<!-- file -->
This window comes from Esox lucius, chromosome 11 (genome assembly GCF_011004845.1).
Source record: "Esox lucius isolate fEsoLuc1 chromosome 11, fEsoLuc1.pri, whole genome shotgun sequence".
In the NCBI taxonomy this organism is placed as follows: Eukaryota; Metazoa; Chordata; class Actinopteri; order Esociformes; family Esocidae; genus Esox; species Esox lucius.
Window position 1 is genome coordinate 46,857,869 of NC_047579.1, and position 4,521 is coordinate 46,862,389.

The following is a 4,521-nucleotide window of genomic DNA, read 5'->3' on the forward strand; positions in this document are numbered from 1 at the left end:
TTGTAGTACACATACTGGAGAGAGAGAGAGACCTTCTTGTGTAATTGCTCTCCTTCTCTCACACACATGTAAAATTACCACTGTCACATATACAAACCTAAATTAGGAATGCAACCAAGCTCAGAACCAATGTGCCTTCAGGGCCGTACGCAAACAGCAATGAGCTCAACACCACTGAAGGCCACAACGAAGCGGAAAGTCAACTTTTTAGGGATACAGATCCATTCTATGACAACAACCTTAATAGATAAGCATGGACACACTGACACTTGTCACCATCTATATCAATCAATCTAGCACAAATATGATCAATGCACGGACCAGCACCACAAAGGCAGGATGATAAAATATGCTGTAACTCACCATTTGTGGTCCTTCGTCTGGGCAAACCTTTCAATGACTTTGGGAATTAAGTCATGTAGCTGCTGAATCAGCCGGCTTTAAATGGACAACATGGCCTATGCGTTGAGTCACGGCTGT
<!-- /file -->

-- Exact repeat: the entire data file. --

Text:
This window comes from Esox lucius, chromosome 11 (genome assembly GCF_011004845.1).
Source record: "Esox lucius isolate fEsoLuc1 chromosome 11, fEsoLuc1.pri, whole genome shotgun sequence".
In the NCBI taxonomy this organism is placed as follows: Eukaryota; Metazoa; Chordata; class Actinopteri; order Esociformes; family Esocidae; genus Esox; species Esox lucius.
Window position 1 is genome coordinate 46,857,869 of NC_047579.1, and position 4,521 is coordinate 46,862,389.

The following is a 4,521-nucleotide window of genomic DNA, read 5'->3' on the forward strand; positions in this document are numbered from 1 at the left end:
TTGTAGTACACATACTGGAGAGAGAGAGAGACCTTCTTGTGTAATTGCTCTCCTTCTCTCACACACATGTAAAATTACCACTGTCACATATACAAACCTAAATTAGGAATGCAACCAAGCTCAGAACCAATGTGCCTTCAGGGCCGTACGCAAACAGCAATGAGCTCAACACCACTGAAGGCCACAACGAAGCGGAAAGTCAACTTTTTAGGGATACAGATCCATTCTATGACAACAACCTTAATAGATAAGCATGGACACACTGACACTTGTCACCATCTATATCAATCAATCTAGCACAAATATGATCAATGCACGGACCAGCACCACAAAGGCAGGATGATAAAATATGCTGTAACTCACCATTTGTGGTCCTTCGTCTGGGCAAACCTTTCAATGACTTTGGGAATTAAGTCATGTAGCTGCTGAATCAGCCGGCTTTAAATGGACAACATGGCCTATGCGTTGAGTCACGGCTGT